Half of employed households are at risk of falling short of saving for retirement, and it will take more than just increasing contribution rates to substantially reduce that figure, said a new brief issued by the Center for Retirement Research at Boston College.
The brief, titled "How Would More Saving Affect the National Retirement Risk Index?" said that although increasing the contribution rate for participants in 401(k) plans will mitigate the problem, it won't substantially move the needle. What needs to happen is that in addition to increasing contribution rates for 401(k) plans by 5 percentage points, the retirement age needs to be extended.
In other words, 401(k) plan participants need to save more and work longer.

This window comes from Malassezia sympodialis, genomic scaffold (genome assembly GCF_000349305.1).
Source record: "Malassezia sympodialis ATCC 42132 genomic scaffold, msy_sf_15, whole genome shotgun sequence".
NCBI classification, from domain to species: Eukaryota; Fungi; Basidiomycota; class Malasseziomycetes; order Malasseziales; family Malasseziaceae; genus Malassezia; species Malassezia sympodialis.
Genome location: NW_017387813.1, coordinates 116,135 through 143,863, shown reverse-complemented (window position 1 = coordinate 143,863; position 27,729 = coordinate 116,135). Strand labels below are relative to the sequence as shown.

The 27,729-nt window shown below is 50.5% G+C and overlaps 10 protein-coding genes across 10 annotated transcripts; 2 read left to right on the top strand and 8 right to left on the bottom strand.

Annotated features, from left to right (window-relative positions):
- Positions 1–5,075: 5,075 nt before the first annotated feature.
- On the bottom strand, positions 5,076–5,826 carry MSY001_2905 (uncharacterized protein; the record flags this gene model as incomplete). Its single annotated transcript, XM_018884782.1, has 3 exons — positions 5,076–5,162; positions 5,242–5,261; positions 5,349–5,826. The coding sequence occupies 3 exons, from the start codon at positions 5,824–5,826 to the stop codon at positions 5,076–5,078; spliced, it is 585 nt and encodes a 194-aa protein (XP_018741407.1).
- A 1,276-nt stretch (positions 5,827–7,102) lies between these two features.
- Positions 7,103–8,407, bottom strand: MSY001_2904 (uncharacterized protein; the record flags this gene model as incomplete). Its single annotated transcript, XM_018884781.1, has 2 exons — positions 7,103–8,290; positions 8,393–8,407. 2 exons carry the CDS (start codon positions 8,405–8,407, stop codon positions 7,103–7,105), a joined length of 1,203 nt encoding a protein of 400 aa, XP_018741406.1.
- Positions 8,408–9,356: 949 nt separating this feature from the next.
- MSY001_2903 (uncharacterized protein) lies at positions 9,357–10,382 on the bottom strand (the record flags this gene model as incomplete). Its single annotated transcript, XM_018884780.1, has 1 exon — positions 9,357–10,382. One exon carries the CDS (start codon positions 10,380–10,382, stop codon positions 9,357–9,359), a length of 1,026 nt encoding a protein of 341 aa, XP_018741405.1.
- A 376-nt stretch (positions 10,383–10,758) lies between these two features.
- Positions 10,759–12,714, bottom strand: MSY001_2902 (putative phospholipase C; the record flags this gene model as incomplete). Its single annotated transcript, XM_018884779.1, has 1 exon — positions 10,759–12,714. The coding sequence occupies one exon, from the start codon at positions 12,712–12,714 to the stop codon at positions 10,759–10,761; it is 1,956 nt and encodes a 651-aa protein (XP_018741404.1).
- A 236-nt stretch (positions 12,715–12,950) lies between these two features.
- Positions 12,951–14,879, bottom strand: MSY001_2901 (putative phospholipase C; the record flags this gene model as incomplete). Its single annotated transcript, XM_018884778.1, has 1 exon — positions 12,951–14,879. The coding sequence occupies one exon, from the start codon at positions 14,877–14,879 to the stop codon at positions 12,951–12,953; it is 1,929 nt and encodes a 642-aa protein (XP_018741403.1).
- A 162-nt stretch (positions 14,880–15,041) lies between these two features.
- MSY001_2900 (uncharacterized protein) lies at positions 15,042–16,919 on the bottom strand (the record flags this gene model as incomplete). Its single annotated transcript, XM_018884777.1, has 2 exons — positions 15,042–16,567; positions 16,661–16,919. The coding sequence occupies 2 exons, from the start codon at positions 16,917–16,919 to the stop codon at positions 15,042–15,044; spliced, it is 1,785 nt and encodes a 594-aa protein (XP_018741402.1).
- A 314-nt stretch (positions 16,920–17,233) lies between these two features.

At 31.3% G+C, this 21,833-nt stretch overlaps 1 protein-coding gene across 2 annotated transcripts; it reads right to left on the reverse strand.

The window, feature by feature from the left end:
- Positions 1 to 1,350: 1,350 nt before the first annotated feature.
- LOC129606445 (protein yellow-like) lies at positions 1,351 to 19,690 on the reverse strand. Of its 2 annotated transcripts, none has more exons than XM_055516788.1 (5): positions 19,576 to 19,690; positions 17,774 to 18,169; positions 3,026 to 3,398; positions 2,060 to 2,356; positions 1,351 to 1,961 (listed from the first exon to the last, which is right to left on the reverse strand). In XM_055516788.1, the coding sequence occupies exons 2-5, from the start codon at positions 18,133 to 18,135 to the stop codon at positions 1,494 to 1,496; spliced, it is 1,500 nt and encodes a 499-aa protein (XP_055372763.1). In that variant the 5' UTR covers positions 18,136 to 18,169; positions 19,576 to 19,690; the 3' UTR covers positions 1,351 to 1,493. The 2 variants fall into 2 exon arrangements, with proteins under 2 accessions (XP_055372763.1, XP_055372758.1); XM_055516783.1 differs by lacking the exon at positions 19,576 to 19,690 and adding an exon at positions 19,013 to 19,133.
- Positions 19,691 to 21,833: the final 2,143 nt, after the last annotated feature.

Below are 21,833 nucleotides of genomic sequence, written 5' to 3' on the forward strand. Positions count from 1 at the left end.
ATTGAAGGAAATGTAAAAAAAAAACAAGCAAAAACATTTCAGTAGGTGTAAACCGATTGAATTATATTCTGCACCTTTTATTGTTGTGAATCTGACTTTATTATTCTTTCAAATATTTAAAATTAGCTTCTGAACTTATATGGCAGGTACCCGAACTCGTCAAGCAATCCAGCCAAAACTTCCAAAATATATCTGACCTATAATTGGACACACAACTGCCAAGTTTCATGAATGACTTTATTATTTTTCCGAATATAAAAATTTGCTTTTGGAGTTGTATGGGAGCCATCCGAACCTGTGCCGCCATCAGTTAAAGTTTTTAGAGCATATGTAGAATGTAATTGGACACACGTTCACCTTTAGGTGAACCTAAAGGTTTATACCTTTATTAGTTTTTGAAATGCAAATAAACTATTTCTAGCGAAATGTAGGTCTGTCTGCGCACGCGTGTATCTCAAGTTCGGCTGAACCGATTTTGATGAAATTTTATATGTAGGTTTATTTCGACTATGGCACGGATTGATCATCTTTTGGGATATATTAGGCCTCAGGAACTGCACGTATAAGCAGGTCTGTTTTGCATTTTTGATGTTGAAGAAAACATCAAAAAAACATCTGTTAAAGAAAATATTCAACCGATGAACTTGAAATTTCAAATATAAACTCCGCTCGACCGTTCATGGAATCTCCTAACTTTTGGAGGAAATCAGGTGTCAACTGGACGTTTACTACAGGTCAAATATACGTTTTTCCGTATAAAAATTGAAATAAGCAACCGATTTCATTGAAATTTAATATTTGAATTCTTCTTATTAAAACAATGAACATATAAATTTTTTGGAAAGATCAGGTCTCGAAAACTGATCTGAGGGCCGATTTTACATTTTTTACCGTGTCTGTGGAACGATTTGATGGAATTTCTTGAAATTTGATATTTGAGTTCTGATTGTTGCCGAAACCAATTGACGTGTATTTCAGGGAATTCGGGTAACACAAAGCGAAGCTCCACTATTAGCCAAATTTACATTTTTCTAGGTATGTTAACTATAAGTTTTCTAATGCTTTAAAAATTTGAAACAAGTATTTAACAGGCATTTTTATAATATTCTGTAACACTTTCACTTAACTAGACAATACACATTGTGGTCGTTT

Assuming the availability of a retirement savings plan for all employees in the U.S., the brief said a 5-percentage-point increase in contributions would reduce the National Retirement Risk index for all households to only 44% from 50%.
But if the retirement age in the NRRI went to 67 from the current assumption of 65, the percentage of households at risk would be cut by more than a third, the brief stated. Combine this with increasing the contribution rate to 401(k) plans, and the percentage of at-risk working households is cut in half.
"The only way to make a dramatic dent in the retirement risk problem is to combine saving more with working two years longer," the brief states. "This option reduces the NRRI by more than half, lowering the percentage of today's working households at risk to less than 25%."